Taking A Shower Poster
This is nailed on the wall inside the shower since it comes with a hole for mounting purposes. There are forty visual steps, which Nicholas referred to as chapters the first time we utilized it in the shower. This laminated poster measures 11" x 17". Each diagram measures about 1 1/4" x 1 1/4". There are no visible body parts to beware of in these diagrams.
Basically the diagrams mention the same set of steps in washing and rinsing. For example step #17 is wash arms, step # 26 is rinse arms with step #33 dry arms. The steps start with get towel, hang up towel, take clothes off, turn on water, turn on shower, is water warm, get in shower, get all wet, belly wet, arms wet, hair wet, use shampoo, wash hair, rinse hair, use soap, wash face, wash arms, wash under arms, wash belly, wash legs, wash private, wash bottom, put down soap, rinse off, rinse face, rinse arms, rinse under arms, rinse belly, rinse private, rinse bottom, turn off water, take towel, dry arms, dry legs, dry private, dry back, dry hair, get out of shower, put towel back, get ready
The first time I got Nicholas ready for the shower we went inside with our clothes on and stood inside the shower. I showed him where the towels hung over the curtain for using to wipe eyes while inside shower. I also modeled how the shower curtain stays inside the tub and how the corners need to be shut tight and we practiced where to stand in the shower and how to turn around to face the water. I placed the body wash bottle and shampoo along with the washcloth.
Then he used the toilet and removed clothes before I came back inside to assist with getting inside the shower. I had the water running and was tested by both of us for comfort levels. I explained that we already did six steps, which was a relief for Nicholas. I think at first he was overwhelmed with all the steps, but once I showed him how the same steps were repeated for washing, rinsing and drying off he was more at ease with the process.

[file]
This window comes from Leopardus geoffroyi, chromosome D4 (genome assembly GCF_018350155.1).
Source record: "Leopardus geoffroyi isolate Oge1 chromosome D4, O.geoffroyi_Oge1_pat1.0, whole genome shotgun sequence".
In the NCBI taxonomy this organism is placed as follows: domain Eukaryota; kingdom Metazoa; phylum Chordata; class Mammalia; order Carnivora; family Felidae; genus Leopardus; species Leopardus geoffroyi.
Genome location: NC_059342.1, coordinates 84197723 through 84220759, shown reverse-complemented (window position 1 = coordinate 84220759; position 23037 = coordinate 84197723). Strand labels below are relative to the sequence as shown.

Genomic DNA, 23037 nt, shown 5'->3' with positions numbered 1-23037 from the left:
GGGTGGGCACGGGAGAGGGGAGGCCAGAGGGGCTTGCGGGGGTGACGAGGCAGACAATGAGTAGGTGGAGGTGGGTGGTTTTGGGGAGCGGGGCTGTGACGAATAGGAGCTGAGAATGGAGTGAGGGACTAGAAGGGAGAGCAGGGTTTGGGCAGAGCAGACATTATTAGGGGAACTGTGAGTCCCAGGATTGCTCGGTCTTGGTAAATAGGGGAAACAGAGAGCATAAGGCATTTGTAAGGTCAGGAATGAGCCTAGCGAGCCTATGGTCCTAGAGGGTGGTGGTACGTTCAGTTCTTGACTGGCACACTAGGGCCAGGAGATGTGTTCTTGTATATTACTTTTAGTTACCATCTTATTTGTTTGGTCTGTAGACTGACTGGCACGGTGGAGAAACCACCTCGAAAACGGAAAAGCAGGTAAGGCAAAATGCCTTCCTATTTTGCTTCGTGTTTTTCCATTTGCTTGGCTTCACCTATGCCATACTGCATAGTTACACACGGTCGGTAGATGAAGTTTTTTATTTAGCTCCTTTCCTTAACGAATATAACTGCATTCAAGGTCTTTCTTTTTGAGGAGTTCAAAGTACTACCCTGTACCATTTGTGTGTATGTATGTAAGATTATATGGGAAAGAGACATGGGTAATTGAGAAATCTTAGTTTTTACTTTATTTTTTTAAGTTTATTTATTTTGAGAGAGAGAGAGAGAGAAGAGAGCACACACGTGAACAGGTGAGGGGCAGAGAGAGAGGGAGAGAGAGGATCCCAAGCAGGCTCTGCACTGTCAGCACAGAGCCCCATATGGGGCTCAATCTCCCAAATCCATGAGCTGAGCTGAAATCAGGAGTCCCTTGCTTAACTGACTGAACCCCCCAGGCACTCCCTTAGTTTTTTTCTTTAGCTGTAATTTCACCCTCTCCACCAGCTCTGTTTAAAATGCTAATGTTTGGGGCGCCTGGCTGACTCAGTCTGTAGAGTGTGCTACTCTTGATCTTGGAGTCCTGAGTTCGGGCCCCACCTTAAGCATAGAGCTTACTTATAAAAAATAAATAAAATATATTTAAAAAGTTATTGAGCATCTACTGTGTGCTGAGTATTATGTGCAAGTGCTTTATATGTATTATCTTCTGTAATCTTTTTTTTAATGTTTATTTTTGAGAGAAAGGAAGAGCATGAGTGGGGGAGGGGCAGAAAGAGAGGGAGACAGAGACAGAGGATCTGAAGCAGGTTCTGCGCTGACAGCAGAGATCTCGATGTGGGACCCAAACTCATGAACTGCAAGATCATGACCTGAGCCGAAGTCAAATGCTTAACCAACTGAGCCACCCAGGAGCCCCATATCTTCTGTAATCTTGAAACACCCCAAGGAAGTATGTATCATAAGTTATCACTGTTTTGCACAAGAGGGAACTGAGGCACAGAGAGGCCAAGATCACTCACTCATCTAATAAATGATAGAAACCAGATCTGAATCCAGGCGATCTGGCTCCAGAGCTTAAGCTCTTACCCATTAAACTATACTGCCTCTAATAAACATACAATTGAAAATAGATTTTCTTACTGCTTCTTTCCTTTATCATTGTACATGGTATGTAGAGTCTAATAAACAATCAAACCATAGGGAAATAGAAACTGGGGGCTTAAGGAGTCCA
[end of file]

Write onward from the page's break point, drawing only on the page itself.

He would have rather the shower curtain was not see through so no one could see in, but he liked being able to see out, so the purple linen shower curtain I love stays. Nicholas just loved being in the shower saying how much fun it was and wanted to know if I have fun in the shower too.
The first time he did have to wipe his eyes several times. He is used to having his hair washed in the kitchen sink, so this was another first for him to shampoo his own hair. I do have to let Nicholas know not to fold over the washcloth so many times. He gets really rough with rubbing it on his back, but is learning to open it up and wash with a gentle touch.
The Let's Take A Shower is a handy visual tool for the higher functioning child on the Autism Spectrum. The terminology is one Nicholas has adopted and likes to make a point of washing his belly, private and bottom.
Nicholas feels more comfortable drying off outside of the shower and sits on the toilet seat to get dressed. The poster states on the back for safety reasons to never leave a young child or anyone unattended in the bathtub or shower. There is also a reminder of hot water dangers and the need for traction in the tub, shower and bathroom floor - slippery when wet!
I have done some research and looking into getting bathroom grab bars. Adaptive Access has diagrams and links on ADA compliance.
The Let's Take A Shower laminated 40-step poster is available at www.special-kids.com at the great price of $14.95. I highly suggest every family with a special child or a visual learner get one for their bathroom. Children on the Autism Spectrum like structure and following steps in a visual poster is perfectly suited for them.
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